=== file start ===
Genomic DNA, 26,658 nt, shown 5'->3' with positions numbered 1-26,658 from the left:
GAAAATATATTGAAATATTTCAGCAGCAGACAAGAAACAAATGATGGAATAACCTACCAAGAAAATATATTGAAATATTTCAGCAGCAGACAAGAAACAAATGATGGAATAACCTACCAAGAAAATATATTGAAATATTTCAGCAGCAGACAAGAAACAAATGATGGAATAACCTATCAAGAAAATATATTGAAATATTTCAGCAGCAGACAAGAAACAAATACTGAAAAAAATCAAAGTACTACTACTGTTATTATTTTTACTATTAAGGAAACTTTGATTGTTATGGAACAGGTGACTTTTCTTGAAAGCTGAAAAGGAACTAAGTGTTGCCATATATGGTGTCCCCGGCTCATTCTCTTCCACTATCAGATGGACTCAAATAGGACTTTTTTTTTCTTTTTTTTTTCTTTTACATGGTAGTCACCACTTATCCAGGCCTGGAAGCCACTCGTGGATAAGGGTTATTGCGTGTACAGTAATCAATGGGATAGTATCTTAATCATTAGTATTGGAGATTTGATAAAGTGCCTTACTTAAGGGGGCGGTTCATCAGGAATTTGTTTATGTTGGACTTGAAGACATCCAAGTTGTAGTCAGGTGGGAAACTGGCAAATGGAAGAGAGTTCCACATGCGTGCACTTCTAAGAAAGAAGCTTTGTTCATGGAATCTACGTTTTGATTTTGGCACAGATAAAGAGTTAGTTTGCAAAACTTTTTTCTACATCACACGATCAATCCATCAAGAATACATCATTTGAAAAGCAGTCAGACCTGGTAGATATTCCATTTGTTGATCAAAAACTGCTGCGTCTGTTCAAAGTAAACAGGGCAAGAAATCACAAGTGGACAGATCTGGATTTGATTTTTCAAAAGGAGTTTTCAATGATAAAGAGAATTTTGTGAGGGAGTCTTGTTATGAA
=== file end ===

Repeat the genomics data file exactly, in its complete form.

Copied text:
Genomic DNA, 26,658 nt, shown 5'->3' with positions numbered 1-26,658 from the left:
GAAAATATATTGAAATATTTCAGCAGCAGACAAGAAACAAATGATGGAATAACCTACCAAGAAAATATATTGAAATATTTCAGCAGCAGACAAGAAACAAATGATGGAATAACCTACCAAGAAAATATATTGAAATATTTCAGCAGCAGACAAGAAACAAATGATGGAATAACCTATCAAGAAAATATATTGAAATATTTCAGCAGCAGACAAGAAACAAATACTGAAAAAAATCAAAGTACTACTACTGTTATTATTTTTACTATTAAGGAAACTTTGATTGTTATGGAACAGGTGACTTTTCTTGAAAGCTGAAAAGGAACTAAGTGTTGCCATATATGGTGTCCCCGGCTCATTCTCTTCCACTATCAGATGGACTCAAATAGGACTTTTTTTTTCTTTTTTTTTTCTTTTACATGGTAGTCACCACTTATCCAGGCCTGGAAGCCACTCGTGGATAAGGGTTATTGCGTGTACAGTAATCAATGGGATAGTATCTTAATCATTAGTATTGGAGATTTGATAAAGTGCCTTACTTAAGGGGGCGGTTCATCAGGAATTTGTTTATGTTGGACTTGAAGACATCCAAGTTGTAGTCAGGTGGGAAACTGGCAAATGGAAGAGAGTTCCACATGCGTGCACTTCTAAGAAAGAAGCTTTGTTCATGGAATCTACGTTTTGATTTTGGCACAGATAAAGAGTTAGTTTGCAAAACTTTTTTCTACATCACACGATCAATCCATCAAGAATACATCATTTGAAAAGCAGTCAGACCTGGTAGATATTCCATTTGTTGATCAAAAACTGCTGCGTCTGTTCAAAGTAAACAGGGCAAGAAATCACAAGTGGACAGATCTGGATTTGATTTTTCAAAAGGAGTTTTCAATGATAAAGAGAATTTTGTGAGGGAGTCTTGTTATGAA